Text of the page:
Darknet Drug Market Admin “Oxymonster” Sentenced to 20 Years, Forfeits $700 000 in Crypto

Gal Vallerius, a dual French-Israeli citizen from the Brittany region of France, was sentenced to 20 years in prison earlier this month after pleading guilty to, “conspiracy to possess with the intent to distribute controlled substances and conspiracy to launder money,” court documents indicate.

Mr Vallerius, who admitted to administering and moderating the Darknet criminal marketplace Dream Market under the pseudonym “OxyMonster,” will also forfeit 99.98947177 bitcoin and 121.94805811 bitcoin cash to the US federal government as part of his conviction.

According to Bleeping Computer (BC), Vallerius, 36, was arrested last September at the Atlanta airport as he was making his way from France to Austin, Texas to attend the World Beard and Mustache Championships being held in Austin, Texas.

Vallerius reportedly spent the last year in custody trying to avoid a life sentence before finally agreeing to plead guilty  in June.

According to the US Attorney’s Office of the Southern District of Florida, Vallerius began as a vendor of Oxycodone and Ritalin on Dream Market before he was tapped by the site to perform administrative and moderating duties.

Court documents cited by BC claim that US authorities were able to track Vallerius after he set up a crypto “tip jar” on the site that could be directly linked to him.

Dream Market received payments exclusively in cryptocurrencies, which they ran through a tumbling / mixing service designed to obscure the crypto’s provenance, but Vallerius did not use the service for his tip jar.

According to the documents cited by BC:

“After observing the bitcoin ‘tip jar’ advertised by OxyMonsyter, agents conducted [an] analysis of the incoming and outgoing transactions from that Bitcoin address and learned that 15 out of 17 outgoing transactions from the OxyMonster tip jar went to multiple wallets controlled by French national Gal VALLERIUS on Localbitcoins.com.”
Investigators then compared Vallerius’s writing style on Dream Market with posts he made on Instagram and Twitter, and came up with a match:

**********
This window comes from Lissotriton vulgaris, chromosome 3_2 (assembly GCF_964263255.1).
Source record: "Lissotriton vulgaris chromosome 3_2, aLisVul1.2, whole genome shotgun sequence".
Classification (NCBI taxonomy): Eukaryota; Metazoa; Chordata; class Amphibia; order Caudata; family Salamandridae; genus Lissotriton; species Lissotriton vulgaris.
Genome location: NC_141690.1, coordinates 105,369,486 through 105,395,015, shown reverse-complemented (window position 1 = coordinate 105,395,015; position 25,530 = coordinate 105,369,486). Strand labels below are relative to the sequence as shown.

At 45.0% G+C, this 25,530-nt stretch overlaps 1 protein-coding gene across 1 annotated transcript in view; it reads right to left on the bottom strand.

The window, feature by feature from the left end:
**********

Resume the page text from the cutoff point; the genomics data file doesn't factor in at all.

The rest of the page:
“Open source data revealed that VALLERIUS has Instagram and Twitter accounts. Agents compared the writing style of OxyMonster on Dream Market forum while in Senior Moderator role to the writing style of VALLERIUS on his public Instagram and Twitter accounts. Agents discovered many similarities in the use of words and punctuation to including: the word ‘cheers;’ double exclamation marks; frequent use of quotation marks; and intermittent French posts.”
Further incriminating evidence, according to BP, was also located on Vallerius’ laptop linking him to “OxyMonster,” including, “the PGP encryption key that OxyMonster used to sign messages online, OxyMonster login credentials for the Dream Market, and Bitcoin wallets containing Bitcoin addresses associated with OxyMonster’s vendor accounts.”
In addition to his work at Dream Market, BC says Vallerius also spent time on Darknet marketplaces VanDeevp, AlphaBay, Hansa Market, TradeRoute, Valhalla, and Evolution.
Numerous American and international law enforcement agencies and individuals cooperated in the Vallerius case, including: DEA Miami Field Office and Paris Country Office, FBI Miami’s Cyber Task Force, IRS-CI Miami Field Office, U.S. Immigration and Customs Enforcement’s Homeland Security Investigations Miami and Atlanta Field Offices, U.S. Customs and Border Protection’s Field Operations Atlanta, U.S. Postal Inspection Service’s Miami Field Office, the Department of Justice’s Office of International Affairs, Europol, Special Operations Division (SOD), Finnish National Police, Finnish International Judicial Administration of the Ministry of Justice, Dutch National Police, French Ministry of Justice and the Direction Interregionale de la Police Judiciaire as well as the U.S. Attorney’s Office for the Northern District of Georgia.  The case was prosecuted by Assistant U.S. Attorney Juan A. Gonzalez of the Southern District of Florida, former Assistant U.S. Attorney Frank R. Maderal of the Southern District of Florida, and Trial Attorney C. Alden Pelker of the Criminal Division’s Computer Crime and Intellectual Property Section (CCIPS).
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